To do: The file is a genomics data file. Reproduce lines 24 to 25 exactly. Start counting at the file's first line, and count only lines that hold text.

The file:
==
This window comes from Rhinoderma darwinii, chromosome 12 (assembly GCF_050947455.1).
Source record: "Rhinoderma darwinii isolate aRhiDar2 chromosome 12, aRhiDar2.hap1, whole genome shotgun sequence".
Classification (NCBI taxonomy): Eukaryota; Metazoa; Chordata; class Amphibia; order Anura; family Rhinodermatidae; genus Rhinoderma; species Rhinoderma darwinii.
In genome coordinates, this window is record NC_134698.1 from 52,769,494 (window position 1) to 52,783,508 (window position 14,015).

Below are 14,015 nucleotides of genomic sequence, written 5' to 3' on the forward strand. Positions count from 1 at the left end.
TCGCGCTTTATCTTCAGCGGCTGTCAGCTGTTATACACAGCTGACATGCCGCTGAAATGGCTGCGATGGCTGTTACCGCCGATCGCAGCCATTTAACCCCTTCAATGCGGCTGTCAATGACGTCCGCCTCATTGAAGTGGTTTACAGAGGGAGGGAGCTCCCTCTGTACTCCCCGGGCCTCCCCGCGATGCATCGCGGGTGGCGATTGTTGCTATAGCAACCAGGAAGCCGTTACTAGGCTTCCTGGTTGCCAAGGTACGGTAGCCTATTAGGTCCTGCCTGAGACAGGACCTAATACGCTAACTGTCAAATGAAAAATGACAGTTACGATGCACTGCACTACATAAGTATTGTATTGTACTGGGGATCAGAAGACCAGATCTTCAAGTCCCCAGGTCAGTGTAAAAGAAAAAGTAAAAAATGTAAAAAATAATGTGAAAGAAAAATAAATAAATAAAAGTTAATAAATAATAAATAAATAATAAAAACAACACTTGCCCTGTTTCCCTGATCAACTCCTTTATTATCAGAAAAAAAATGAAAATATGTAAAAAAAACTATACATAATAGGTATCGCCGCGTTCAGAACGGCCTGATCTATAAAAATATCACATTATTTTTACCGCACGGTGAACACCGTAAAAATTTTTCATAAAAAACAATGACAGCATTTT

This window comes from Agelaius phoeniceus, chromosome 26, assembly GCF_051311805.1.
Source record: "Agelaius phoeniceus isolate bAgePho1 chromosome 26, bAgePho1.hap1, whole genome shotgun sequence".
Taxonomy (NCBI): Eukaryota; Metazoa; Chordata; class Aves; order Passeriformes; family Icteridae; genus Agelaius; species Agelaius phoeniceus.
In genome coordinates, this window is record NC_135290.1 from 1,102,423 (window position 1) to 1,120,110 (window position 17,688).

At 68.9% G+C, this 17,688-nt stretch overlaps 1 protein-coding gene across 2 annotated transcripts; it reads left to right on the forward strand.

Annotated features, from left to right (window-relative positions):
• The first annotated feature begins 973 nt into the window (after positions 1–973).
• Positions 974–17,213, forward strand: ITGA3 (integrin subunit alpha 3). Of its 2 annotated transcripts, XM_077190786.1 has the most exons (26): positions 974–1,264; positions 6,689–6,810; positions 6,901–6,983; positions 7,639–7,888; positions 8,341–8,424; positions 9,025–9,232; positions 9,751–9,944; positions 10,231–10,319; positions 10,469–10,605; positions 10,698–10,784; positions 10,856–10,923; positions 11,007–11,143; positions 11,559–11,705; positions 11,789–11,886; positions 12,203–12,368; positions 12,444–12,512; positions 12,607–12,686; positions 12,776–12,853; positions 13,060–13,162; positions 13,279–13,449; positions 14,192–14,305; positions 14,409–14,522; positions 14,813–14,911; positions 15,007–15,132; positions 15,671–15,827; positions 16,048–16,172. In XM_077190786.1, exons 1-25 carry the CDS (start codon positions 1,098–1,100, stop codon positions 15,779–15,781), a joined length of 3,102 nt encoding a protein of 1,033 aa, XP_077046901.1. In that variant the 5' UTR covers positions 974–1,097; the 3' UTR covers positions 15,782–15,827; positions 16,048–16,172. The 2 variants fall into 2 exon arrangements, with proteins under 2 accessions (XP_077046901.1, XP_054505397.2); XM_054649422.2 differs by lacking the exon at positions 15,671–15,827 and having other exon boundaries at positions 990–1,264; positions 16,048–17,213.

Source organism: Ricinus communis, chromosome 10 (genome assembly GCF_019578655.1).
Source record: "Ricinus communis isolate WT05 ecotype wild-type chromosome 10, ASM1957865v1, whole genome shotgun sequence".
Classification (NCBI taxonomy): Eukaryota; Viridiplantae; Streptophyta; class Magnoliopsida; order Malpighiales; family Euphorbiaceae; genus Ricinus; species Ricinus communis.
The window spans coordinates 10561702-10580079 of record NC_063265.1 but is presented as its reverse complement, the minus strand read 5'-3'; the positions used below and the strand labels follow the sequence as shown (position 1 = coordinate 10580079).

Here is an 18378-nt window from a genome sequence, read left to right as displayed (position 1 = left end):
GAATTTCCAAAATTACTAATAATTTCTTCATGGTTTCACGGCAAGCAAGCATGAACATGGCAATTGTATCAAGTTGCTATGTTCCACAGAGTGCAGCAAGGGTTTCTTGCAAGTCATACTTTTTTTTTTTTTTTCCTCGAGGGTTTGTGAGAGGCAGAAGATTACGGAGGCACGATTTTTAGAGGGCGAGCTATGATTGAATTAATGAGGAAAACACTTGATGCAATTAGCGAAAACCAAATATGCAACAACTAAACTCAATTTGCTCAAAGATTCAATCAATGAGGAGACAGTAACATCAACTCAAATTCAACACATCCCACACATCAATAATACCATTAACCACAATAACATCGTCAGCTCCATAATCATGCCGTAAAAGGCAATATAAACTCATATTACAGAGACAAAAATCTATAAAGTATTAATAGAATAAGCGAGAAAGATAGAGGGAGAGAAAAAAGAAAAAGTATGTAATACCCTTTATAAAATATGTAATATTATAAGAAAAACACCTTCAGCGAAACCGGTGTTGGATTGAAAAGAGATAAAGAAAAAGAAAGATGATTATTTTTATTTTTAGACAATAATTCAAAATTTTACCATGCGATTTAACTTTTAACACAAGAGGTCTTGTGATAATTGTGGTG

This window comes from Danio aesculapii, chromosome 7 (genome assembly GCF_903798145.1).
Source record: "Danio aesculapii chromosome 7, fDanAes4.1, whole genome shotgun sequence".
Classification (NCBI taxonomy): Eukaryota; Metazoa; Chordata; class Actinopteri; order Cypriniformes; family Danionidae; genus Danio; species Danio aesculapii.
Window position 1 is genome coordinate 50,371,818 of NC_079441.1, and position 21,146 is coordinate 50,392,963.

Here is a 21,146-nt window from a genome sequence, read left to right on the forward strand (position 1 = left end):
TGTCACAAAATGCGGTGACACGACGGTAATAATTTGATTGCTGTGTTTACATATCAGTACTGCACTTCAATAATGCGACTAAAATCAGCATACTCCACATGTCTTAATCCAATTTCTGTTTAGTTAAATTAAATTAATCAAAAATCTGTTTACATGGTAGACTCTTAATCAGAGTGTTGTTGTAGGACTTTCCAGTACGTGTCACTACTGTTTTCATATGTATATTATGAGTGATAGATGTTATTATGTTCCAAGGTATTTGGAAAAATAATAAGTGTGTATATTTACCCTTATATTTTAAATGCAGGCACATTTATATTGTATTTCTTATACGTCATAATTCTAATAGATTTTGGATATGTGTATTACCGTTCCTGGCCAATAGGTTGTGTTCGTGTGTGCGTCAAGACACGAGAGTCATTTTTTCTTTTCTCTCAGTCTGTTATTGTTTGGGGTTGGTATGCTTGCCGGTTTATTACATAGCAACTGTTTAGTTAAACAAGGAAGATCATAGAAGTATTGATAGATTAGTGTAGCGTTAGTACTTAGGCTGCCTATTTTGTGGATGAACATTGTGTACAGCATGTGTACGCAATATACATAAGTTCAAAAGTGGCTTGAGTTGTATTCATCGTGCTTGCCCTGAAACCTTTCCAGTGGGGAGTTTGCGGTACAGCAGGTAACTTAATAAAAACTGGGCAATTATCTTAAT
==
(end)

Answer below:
Window position 1 is genome coordinate 50,371,818 of NC_079441.1, and position 21,146 is coordinate 50,392,963.

Here is a 21,146-nt window from a genome sequence, read left to right on the forward strand (position 1 = left end):